The buy versus build conundrum in data management

by Martijn Groot, VP, product management, Asset Control

19 October 2018

It is becoming increasingly common for businesses to move away from in-house development and look to third-party vendors to provide data management solutions. The main reasons for this are economics and more predictable ROI, time-to-market and avoiding the risks that come with in-house development.

Firms have come to realize that while in-house development may look attractive in that it provides a 100% match to a firm’s requirements, it rarely delivers on-time and the running and maintenance costs after the project are typically underestimated. Besides, in-house development can cause a firm to become overly reliant on a small group of IT experts, thereby rendering themselves potentially vulnerable if those employees should leave in the future.

While some may argue that developing software solutions in-house enables them to be uniquely tailored to a firm, there are clear drawbacks to this approach. Using a third-party product allows a firm to benefit from the industry’s learning curve as products will have been battle tested and will already incorporate requirements from their peers. Apart from that, a third-party product will come with a roadmap and future releases will keep pace with market requirements. Vendors often have a roadmap of changes to their customers’ businesses as well as regulatory changes, and plan upgrades accordingly which they can roll out when necessary with minimal disruption. Conversely, in-house IT teams often work to the regulations and requirements set out for them at the time of development with little thought to the future of the software. Therefore, when the time comes to upgrade, it can be a lengthy and costly process. In many cases, an internally developed solution has to be completely replaced as it has not been architected for risen volumes or new requirements in data lineage.

The impact of a failed project of data management will be far higher than that of an end-user application: data management integrates horizontally and delivers to a range of different stakeholders downstream. Many businesses are now realising that internally developing data infrastructure would be an inefficient use of time and resource. Apart from the cost, delivery and time-to-market risks involved, solution providers have also innovated their products over the last years to keep pace with rising volumes and provide flexible deployment options. In addition, because of standardization of data elements and formats in regulatory reporting, there is also very simply more that can be productized.

Not only do third party solutions reduce costs through improved time to market and post-project continuity, the repercussions of errors in internal applications have grown drastically. Whether post-trade, pre-trade or capital adequacy related, the data-intensity of the processes has gone up and the potential cost of inconsistent and erroneous data has risen enormously. With an increased scrutiny on data management, there is a high price to pay for data inconsistencies and errors, in the form of fines, financial losses and falling short of the competition. Fortunately, using software from external providers reduces much of the risk in these areas as the solution is tried and tested and already widely used in the industry.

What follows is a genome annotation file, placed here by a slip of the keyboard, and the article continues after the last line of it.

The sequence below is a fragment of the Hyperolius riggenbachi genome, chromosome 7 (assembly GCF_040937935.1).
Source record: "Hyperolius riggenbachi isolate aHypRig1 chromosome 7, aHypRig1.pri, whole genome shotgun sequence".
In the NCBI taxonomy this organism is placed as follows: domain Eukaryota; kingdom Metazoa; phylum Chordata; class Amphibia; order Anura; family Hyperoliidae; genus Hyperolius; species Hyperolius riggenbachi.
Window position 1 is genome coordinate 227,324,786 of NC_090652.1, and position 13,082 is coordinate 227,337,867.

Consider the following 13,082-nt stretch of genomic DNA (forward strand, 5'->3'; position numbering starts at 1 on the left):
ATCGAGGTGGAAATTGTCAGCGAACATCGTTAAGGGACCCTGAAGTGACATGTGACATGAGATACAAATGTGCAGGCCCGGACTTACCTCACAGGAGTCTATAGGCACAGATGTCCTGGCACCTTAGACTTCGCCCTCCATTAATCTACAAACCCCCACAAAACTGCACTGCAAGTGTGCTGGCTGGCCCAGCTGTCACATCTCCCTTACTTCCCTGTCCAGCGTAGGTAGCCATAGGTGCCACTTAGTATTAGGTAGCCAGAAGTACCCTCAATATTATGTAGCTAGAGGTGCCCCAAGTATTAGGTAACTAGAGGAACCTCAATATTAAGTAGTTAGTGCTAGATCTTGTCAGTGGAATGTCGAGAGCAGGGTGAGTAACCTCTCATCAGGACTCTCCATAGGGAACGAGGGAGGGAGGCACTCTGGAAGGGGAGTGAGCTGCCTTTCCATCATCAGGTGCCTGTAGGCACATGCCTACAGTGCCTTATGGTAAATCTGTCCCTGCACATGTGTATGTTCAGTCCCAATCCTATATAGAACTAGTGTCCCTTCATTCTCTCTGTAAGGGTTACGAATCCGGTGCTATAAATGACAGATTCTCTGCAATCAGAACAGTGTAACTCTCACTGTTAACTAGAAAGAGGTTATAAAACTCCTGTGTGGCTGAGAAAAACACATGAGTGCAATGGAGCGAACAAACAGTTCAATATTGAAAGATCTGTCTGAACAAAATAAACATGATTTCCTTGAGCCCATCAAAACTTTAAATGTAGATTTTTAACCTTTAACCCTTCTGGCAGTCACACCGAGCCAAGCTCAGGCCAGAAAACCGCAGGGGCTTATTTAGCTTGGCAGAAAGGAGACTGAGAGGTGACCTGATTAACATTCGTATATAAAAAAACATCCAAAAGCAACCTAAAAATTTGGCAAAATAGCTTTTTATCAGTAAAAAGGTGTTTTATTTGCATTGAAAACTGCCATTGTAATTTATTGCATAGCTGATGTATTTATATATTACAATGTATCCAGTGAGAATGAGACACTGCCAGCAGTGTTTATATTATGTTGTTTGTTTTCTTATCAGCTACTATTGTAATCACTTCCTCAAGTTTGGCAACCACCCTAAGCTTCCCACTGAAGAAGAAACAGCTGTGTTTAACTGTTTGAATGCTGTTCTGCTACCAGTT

The move to third-party data management systems goes hand in hand with a new perspective on the function of IT departments. First and foremost, the role of this department should be business enablement, meaning it must have a solid understanding of the business’ requirements and the infrastructure needed for the business to run at its best. Rather than creating solutions to these requirements themselves, this internal team should be pragmatic and make it a priority to source the best solution providers and ensure optimal deployment, integration and change management. Once this understanding is in place, it will be much easier to bring in external providers for these solutions.

In order to ensure the transition from in-house development runs as smoothly as possible, it is vital to have an in-depth understanding of both the business’ and business users’ requirements, not only today but for the future, to inform the choice of provider. While thinking about the future is a wise move, it is impossible to determine what will be needed from the provider in a year’s time, therefore businesses should avoid being tied down to specific data, reporting or deployment standards, for instance. Instead, it is important to determine the software’s future potential for scalability and integration with other software components, as well as if it will be costly to change or add a source into the application, for example. A data management solution should not just meet your current needs but should also be best placed to meet the expected future needs of the business.

Ultimately, moving from in-house development to a fully-tested third-party data management solution is likely to have a profound effect on your business. Not only will it result in lowered costs, but there will also be increased capabilities, a reduced risk of financial penalties from data inconsistencies and the chance to benefit from external knowledge and expertise. It will also free your IT department to focus more closely on bringing added-value in terms of business enablement and finding the right infrastructure to ensure your organisation is running as efficiently and successfully as possible.

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